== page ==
In May of last year, the US Government published its International Strategy for Cyberspace. The publication made some waves in the international community because in this document the US stated that military reprisals to cyber attacks were now officially on the table. More specifically, the US government stated that it ‘encouraged responsible behavior and oppose those who would seek to disrupt networks and systems, dissuading and deterring malicious actors and reserving the right to defend these national security and vital national assets as necessary and appropriate’ [emphasis mine]. This declaration of intent came after an ever increasing number of (detected) attacks on USG networks and systems. Development of cyber capabilities by governments worldwide are also likely to have influenced the situation.
Whatever the underlying political reasons of publishing such a loaded statement, the publication is clearly intended to deter would-be attackers and, as such, is more or less aligned with one of the RAND Corporation’s Monograph studies during Project Air Force on CyberDeterrence and Cyberwar (freely available PDF). In this lengthy publication by the hand of Martin C. Libicki, the subject of CyberDeterrence is extensively studied and described. He approaches the subject from so many angles that it would make you smile if it you didn’t have to read it all to get to the end. One especially important aspect of this discussion is the much-debated problem of attribution. Since retalliation and the threat thereof are a large part of deterrence, knowing who to strike is of paramount concern. Libicki describes various scenario’s such as striking back to the wrong target or not striking at all, and how every scenario has its own consequences. Suffice to say that if you, as an attacker, hide your tracks well enough (don’t forget the cyber intelligence aspect!), you won’t have much problems with retalliatory strikes. If you manage to implicate an innocent third party instead, you may even turn that into a distinct advantage. Considering that retalliation may now include kinetic attacks (bullets to bytes), it can be safely said that they have upped the proverbial ante.
You might be wondering what the point is of declaring retalliatory (potentially kinetic) attacks when every player in this field knows what the score is: No attribution – No problem. So why make a public statement about how you’re going to strike back if everyone knows its highly unlikely? Well, Libicki covers that too by describing the effects of not striking back, striking back silently, striking back publicly as well as not striking back publicly. I won’t copy/paste his work here, but reading between the lines I found that even though such a public statement is mostly a bluff, it is somewhat of a deterrent and it wins out over the downsides. Besides, and here is the succint point of it all, even though you declare that you may use kinetic military options as a retalliatory measure doesn’t mean you are immediately obliged to actually do so.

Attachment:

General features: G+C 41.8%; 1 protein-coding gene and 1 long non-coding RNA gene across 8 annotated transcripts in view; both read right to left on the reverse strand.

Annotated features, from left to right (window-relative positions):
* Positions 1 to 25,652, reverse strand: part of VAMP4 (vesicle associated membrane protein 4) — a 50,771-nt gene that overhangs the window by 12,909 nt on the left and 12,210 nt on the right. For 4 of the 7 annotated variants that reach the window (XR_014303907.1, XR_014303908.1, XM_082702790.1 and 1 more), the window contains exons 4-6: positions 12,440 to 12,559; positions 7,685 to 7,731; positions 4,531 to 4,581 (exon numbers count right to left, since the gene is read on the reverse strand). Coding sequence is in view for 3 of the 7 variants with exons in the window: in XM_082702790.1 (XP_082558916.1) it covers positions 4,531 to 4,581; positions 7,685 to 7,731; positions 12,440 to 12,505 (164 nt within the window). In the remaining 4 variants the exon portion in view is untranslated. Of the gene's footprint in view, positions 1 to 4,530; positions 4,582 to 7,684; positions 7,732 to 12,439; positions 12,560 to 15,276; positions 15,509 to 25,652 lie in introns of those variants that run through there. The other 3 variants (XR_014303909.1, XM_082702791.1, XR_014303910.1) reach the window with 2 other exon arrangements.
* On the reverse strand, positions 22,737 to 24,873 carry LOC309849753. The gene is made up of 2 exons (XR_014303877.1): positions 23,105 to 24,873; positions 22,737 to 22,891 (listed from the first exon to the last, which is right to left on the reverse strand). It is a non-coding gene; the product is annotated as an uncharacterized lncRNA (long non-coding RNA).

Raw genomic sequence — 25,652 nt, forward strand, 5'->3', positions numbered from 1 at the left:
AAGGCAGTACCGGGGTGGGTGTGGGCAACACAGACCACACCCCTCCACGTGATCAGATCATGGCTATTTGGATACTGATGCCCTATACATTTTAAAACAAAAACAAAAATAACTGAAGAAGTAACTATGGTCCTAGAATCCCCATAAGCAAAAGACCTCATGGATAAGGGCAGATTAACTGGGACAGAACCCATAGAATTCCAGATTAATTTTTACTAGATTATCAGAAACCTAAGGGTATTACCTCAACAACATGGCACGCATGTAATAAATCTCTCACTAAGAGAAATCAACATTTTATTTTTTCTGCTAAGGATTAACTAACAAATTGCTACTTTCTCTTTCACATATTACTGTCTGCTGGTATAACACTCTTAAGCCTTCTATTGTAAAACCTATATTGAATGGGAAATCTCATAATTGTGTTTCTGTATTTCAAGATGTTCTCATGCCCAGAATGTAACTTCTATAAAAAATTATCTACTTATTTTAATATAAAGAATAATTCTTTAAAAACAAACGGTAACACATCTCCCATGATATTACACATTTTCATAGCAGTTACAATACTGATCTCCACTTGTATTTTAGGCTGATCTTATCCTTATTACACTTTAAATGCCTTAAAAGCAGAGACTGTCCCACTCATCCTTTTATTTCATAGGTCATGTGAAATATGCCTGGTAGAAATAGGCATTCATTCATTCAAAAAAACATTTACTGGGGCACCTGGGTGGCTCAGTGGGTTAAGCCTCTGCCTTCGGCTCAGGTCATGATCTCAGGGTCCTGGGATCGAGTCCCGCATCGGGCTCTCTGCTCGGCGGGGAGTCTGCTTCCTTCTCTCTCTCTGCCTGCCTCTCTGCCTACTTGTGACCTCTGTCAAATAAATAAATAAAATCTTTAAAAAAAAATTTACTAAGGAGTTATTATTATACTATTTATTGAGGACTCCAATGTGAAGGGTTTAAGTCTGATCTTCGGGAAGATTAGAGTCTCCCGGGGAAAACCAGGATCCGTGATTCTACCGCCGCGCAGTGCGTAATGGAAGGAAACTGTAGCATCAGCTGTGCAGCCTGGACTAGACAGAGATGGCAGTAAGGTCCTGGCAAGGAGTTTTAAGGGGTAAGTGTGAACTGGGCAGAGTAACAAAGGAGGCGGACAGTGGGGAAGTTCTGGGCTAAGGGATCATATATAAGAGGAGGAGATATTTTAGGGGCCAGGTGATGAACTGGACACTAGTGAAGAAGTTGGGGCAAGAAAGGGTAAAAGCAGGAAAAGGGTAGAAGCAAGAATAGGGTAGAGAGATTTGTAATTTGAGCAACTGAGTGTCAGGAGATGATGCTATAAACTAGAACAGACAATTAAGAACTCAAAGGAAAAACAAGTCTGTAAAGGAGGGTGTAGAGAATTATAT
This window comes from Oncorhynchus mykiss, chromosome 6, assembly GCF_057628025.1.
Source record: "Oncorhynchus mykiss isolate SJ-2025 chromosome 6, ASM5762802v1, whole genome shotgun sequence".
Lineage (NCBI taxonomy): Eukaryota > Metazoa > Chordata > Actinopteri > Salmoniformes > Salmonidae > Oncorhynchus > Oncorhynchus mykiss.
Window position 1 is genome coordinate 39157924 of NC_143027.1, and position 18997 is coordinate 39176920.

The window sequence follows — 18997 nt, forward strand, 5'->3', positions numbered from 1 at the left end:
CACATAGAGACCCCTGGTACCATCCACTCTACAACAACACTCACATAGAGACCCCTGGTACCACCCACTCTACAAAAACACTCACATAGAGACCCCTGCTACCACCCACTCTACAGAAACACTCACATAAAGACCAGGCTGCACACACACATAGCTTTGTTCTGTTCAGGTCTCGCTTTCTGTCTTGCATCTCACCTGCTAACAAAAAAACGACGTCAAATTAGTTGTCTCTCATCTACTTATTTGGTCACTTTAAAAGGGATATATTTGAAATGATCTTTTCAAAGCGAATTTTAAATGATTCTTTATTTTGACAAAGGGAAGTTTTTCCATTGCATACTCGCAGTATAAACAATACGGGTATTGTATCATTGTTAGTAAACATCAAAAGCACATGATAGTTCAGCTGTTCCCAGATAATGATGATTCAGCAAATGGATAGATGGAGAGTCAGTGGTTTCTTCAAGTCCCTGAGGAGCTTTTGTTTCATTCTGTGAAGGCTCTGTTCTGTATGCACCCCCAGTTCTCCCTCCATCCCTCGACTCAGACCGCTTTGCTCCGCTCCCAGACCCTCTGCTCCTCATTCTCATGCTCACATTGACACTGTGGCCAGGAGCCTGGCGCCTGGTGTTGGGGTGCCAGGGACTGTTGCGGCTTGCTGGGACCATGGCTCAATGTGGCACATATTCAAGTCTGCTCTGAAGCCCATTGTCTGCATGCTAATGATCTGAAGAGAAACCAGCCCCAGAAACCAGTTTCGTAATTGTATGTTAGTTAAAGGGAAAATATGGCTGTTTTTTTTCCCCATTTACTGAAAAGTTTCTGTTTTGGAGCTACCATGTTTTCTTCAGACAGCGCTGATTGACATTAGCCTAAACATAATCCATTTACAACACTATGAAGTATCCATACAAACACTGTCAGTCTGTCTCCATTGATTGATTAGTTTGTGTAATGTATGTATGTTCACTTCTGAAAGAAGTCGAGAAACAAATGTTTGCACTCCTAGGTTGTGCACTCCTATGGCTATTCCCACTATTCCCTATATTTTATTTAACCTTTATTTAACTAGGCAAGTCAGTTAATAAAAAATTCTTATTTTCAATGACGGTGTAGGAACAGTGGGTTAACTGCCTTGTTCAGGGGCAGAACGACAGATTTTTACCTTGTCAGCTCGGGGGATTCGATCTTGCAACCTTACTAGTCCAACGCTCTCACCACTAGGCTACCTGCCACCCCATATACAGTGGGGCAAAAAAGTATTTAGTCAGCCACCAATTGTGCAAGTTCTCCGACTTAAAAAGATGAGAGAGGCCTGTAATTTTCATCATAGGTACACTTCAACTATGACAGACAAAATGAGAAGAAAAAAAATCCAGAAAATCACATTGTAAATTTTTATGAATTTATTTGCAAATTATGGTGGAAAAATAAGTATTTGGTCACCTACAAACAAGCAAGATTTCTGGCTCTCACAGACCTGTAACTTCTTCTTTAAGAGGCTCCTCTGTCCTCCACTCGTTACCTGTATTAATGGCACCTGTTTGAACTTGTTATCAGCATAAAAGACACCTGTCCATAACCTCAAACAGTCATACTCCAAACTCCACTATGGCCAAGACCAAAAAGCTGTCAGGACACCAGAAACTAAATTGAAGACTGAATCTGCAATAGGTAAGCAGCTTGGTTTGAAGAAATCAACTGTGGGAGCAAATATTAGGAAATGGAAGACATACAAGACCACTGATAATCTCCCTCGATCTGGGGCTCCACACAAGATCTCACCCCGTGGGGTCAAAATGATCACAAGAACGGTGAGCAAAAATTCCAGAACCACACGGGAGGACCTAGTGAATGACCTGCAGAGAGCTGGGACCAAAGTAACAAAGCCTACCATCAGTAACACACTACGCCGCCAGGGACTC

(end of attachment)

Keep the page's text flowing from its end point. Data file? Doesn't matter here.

In December of last year, the Dutch government was advised by the Advisory Council on International Affairs (AIV) (Dutch) to declare a similar statement with regards to cyber attacks. If the Dutch government decides to take up the advice, The Netherlands will be in the same boat as the US when it comes to cyberdeterrence strategy. It doesn’t worry me. I feel that making such a statement to the world has more upsides than downsides and it shows backbone. When I, along with friend and fellow NCDI council member Niels Groeneveld, was asked to provide input to some of the questions the AIV was looking to answer, I found the discussion so interesting that I wrote several articles about it. See the “Questions from .GOV” series. I was happy to see that some of my input had been used, but it also more-or-less automatically disqualifies me from judging this advice. So I ask you: How do you feel?